What's a good first programming to learn? Is C good? I'm thinking it's a good first language because it's powerful and the syntax is like C++ and I think java? Also what are good books to learn it. Also I only have Linux/Mac machines so I can't learn Visual Basic.

EDIT:I really just want to have a fun easy language that is useful. Also I heard python is a bad first language because the syntax is a lot different than other languages so it makes it hard to switch.
Better start from here: http://www.cs.bham.ac.uk/research/pr.../lecture1.html .

And then http://en.wikipedia.org/wiki/Compari...ming_paradigms , http://en.wikipedia.org/wiki/Functional_programming , http://en.wikipedia.org/wiki/Imperative_programming , http://en.wikipedia.org/wiki/Procedural_programming , http://en.wikipedia.org/wiki/Object_...ed_programming , etc.

I.e., in a sense, you are asking a wrong question.

OTOH, starting with something like "C" is a good thing because you from the getgo realize what the costs are. And, if we are talking about "C", always have its standard by your side: http://www.open-std.org/JTC1/SC22/wg...docs/n1124.pdf - it is surprisingly user friendly, though it does not replace a book on programming. OTOH, the standard is the ultimate truth regarding the language.
 
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Old 11-07-2011, 06:14 AM   #25
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I started by learning a Object oriented programming language (C++), which I think was wrong.
I would start by learning C, Then get the understanding of Assembly, then move on to a Functional programming language (HASKELL for instance) and Then a Object Oriented programming language I would recommend Ruby, and then (if need) a script language (Just please don FLASH)
 
Old 11-07-2011, 07:01 AM   #26
sycamorex
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Quote:
Originally Posted by AnanthaP View Post
In general,
people have made two important points.
(1) Use what others in your area/group use (post #5)

OK
It's a valid point, however, I took a slightly different approach. I don't have any computer degree and have a relatively satisfying job (unrelated to programming or Linux). I promised myself that before I die, I'll become a real expert in a programming language. If it eventually becomes my job, great. If not, still good. I asked myself: do I want to become the 1000000th perl/C/Python, etc. developer in London? I started reading on Common Lisp and thought why not? So far I've been enjoying it. I don't have much time for study though so my progress is rather slow.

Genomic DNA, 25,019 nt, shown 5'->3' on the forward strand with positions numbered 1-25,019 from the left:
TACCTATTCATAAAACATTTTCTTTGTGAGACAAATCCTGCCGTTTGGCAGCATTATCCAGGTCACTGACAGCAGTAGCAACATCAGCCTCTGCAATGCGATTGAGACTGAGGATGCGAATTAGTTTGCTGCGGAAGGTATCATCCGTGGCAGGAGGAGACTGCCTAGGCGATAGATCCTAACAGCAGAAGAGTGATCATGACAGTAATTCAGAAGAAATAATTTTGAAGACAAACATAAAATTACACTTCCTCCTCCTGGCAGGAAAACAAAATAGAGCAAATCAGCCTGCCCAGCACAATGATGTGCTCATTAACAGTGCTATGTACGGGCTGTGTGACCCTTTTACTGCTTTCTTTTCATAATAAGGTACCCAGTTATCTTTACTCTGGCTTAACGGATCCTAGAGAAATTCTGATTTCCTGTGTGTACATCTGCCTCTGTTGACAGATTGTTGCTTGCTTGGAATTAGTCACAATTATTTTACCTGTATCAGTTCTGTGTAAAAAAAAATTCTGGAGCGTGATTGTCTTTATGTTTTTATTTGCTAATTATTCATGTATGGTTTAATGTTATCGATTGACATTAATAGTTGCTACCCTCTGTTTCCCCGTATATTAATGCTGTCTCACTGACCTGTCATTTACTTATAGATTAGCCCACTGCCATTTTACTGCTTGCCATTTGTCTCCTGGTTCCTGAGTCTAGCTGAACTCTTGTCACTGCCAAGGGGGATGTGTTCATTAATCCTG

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Old 11-07-2011, 03:45 PM   #27
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@Anisha Kaul By to get better answers I meant to make it more detailed. I'm really sorry it's so vague I really don't know what I want to do with programming. I think that maybe I'll get an idea when I learn a language. And from now on I'll put it into separate posts.
 
Old 11-07-2011, 03:46 PM   #28
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Also is K and R (i think)'s book on C programming worth the money. Are there better books for a newbie?
 
Old 11-07-2011, 04:04 PM   #29
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Well, since you're not aiming for a univerity degree, I'd start with a "...for dummies" book which are
usually more pleasant and lightweight to read that the scientific stuff.
http://www.dummies.com/store/product...Id-322467.html

Also, as said before, the "Teach yourself ... in 21 days" are lighter reading, yet informative.
http://www.amazon.com/Sams-Teach-You...0703411&sr=8-3

(examples are for Java, both both brands have books for many things)
 
Old 11-07-2011, 05:23 PM   #30
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Quote:
Originally Posted by asipper View Post
I'm really sorry it's so vague
I never complained on the post's vagueness. If you are NOT a native
English speaker and can't understand the posts, I think it is better
to ask rather than assume.

Quote:
Originally Posted by asipper View Post
I really don't know what I want to do with programming.
Perhaps reading and understanding the post 17 and its follow up
posts, would help.
But as they say, you can just take a horse to water, you can't make him drink.

Last edited by TheIndependentAquarius; 11-07-2011 at 05:42 PM.